Groundbreaking research conducted at MIT has found a way of growing liver cells in a lab dish, capable of producing new liver tissue.
The liver is capable of regenerating itself if a part of it is removed. For years scientists have been looking for a way to exploit this ability and grow liver cells outside the body with the hope that liver tissue, produced artificially, could be used for transplantation.
However, it’s been a constant struggle because the cells (called “hepatocytes”) lose their function as soon as they are removed from the body.
Sangeeta Bhatia, the John and Dorothy Wilson Professor of Health Sciences and Technology and Electrical Engineering and Computer Science at MIT, said that it has been a complete “paradox because we know liver cells are capable of growing, but somehow we can’t get them to grow”.
Yet, a group of researchers, led by Bhatia, have finally managed to find a way to make liver cells function normally in a lab dish and multiply to create new tissue.
The team identified 12 different compounds that allow liver cells to carry on functioning normally even when they aren’t inside the body.
The findings, which were published in the June 2 issue of Nature Chemical Biology, could potentially help over 500 million people who suffer from chronic liver diseases such as hepatitis C.
12 compounds hold the key to liver tissue growth
In previous research, Bhatia found that by by intermingling hepatocytes with mouse fibroblast cells the liver cells temporarily maintained normal function.
This new large-scale study used a similar technique so that hepatocytes could grow in layers with the fibroblast cells. The researchers were then able to study over 12,500 different chemicals responsible for liver-cell growth.
David Thomas, an associate researcher working with Todd Golub at the Broad Institute measured the expression levels of 83 different liver enzymes that have proved to be responsible for the most difficult functions to maintain.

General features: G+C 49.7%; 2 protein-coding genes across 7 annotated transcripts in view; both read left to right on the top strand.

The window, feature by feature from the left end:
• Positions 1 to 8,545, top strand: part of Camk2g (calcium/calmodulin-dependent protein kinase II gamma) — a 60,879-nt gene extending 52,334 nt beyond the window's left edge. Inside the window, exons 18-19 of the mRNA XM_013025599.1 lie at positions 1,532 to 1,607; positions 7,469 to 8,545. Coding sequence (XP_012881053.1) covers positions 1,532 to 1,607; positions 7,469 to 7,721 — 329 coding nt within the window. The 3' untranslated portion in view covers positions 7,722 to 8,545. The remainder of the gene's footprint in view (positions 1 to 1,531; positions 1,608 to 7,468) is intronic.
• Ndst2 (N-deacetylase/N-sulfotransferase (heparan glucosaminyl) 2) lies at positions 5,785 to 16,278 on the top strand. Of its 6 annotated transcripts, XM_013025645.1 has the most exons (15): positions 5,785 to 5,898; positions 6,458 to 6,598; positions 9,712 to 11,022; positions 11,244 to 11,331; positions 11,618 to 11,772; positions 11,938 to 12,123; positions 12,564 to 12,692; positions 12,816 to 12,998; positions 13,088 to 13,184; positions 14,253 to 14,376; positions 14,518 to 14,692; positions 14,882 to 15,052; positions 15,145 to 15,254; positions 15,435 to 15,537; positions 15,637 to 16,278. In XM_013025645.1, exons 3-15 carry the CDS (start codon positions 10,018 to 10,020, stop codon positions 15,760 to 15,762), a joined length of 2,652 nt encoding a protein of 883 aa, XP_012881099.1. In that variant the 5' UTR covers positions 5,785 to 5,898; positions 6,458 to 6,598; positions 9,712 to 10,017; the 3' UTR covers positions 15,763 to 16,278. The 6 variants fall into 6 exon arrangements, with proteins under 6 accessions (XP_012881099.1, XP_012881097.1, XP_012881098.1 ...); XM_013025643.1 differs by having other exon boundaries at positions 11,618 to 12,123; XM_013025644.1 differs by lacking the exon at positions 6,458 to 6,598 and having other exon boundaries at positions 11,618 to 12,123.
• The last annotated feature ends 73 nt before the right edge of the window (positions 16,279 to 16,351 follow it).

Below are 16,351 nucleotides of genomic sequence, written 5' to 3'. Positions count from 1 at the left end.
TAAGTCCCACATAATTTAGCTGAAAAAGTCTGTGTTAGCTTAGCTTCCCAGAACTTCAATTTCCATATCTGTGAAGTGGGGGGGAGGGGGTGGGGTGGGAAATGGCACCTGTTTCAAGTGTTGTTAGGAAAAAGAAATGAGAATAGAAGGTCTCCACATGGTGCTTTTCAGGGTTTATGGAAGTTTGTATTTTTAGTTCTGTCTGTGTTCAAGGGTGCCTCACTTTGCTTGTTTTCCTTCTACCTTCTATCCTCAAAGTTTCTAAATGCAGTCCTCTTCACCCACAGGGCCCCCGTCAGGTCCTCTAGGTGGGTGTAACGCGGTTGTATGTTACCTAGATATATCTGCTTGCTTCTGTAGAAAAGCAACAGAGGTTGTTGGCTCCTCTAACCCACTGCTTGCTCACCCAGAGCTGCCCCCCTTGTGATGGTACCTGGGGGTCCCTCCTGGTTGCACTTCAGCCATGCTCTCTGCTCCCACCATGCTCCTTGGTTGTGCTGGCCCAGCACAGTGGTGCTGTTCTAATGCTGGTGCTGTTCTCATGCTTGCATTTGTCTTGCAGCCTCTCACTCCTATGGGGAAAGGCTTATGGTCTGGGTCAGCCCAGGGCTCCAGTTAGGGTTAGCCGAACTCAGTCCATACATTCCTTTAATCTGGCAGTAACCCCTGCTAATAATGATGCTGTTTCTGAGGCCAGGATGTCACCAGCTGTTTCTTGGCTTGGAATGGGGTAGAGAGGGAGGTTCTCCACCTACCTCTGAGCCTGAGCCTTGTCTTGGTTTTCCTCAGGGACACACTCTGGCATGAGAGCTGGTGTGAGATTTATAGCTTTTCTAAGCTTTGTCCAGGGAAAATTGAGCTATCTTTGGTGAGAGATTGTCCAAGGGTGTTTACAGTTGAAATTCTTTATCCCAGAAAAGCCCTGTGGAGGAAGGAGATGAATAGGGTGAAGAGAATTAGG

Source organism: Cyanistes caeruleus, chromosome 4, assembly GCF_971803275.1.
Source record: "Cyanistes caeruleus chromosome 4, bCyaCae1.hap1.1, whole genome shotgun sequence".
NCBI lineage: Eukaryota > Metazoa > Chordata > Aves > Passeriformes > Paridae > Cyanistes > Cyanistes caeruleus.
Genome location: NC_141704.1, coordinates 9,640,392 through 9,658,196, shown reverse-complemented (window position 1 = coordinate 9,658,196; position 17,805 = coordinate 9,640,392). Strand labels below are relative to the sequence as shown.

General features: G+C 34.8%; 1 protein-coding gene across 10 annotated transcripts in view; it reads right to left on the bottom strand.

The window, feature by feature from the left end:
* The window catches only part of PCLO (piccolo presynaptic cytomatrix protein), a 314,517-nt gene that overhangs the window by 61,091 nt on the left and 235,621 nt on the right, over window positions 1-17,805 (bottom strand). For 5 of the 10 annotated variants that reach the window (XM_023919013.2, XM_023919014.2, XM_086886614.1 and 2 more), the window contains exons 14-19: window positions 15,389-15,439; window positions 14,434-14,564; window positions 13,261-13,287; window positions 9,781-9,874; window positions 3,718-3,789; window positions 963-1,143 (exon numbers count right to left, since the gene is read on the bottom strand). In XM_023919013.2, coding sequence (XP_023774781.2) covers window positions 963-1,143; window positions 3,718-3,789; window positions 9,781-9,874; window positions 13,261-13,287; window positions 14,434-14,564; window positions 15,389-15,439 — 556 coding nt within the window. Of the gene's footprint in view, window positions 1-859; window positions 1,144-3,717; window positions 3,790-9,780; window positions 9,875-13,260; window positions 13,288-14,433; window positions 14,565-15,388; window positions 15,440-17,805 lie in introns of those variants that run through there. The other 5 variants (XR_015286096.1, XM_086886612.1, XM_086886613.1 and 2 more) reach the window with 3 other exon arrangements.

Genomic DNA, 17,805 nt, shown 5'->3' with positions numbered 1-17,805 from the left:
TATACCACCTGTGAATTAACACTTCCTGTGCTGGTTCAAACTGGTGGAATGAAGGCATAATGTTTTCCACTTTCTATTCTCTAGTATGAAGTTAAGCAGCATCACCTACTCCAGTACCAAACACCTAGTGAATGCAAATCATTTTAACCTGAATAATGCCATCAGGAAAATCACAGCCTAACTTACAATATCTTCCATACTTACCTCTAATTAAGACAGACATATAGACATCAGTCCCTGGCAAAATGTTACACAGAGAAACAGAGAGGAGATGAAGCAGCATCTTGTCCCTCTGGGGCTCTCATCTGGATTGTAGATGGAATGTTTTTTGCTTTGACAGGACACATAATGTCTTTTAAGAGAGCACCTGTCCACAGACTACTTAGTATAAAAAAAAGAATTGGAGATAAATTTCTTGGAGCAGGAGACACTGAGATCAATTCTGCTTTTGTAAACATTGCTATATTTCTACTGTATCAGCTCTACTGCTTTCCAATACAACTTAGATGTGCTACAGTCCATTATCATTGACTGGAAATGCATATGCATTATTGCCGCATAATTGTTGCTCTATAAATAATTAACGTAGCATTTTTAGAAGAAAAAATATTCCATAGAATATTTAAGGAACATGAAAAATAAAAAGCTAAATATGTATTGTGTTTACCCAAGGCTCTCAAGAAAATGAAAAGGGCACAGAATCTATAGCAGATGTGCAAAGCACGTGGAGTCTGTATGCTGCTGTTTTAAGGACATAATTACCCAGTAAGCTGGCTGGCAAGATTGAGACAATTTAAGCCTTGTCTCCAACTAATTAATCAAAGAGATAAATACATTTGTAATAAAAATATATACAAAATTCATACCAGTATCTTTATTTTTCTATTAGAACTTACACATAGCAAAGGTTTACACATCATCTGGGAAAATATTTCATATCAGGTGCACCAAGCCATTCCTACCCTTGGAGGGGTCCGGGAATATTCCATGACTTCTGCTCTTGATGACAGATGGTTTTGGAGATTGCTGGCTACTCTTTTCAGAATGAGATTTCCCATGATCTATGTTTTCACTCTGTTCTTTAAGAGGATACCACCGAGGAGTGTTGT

The researchers were able to identify 12 compounds that helped maintain those functions, after screening thousands of cells from eight different donors.
In addition, they identified two compounds which worked particularly well among the cells from younger donors, so the team decided to test them in liver cells from induced pluripotent stem cells (iPSCs).
Previous efforts to produce hepatocytes from iPSCs have never resulted in them reaching a fully mature state. However, when the cells were treated with these two compounds it significantly helped them mature.
What are iPSCs?
The team hopes that these compounds could influence other types of cells as well and become the basis for a “universal maturation program”.
Plans for future research include implanting the liver cells into mice and seeing whether they can be used as replacement tissues.
The importance of blood vessels
It’s imperative to build blood vessels to keep the tissues alive.
The importance of building blood vessels for new organs was stressed in a previous study by Andrew Putnam, U-M associate professor of biomedical engineering, he said that “it’s not just enough to make a piece of tissue that functions like your desired target. If you don’t nourish it with blood by vascularizing it, it’s only going to be as big as the head of a pen.”
His research demonstrated that adult stem cells could solve this problem. A paper on the findings is published online in Tissue Engineering Part A.
Bhatia and colleagues have been working on growing blood vessels to supply the engineered liver tissue with plenty of oxygen and nutrients. Previous research, published in the Proceedings of the National Academy of Sciences, revealed that when preformed cords of endothelial cells are placed into the liver tissue they eventually develop into blood vessels.
Written by Joseph Nordqvist
Copyright: Medical News Today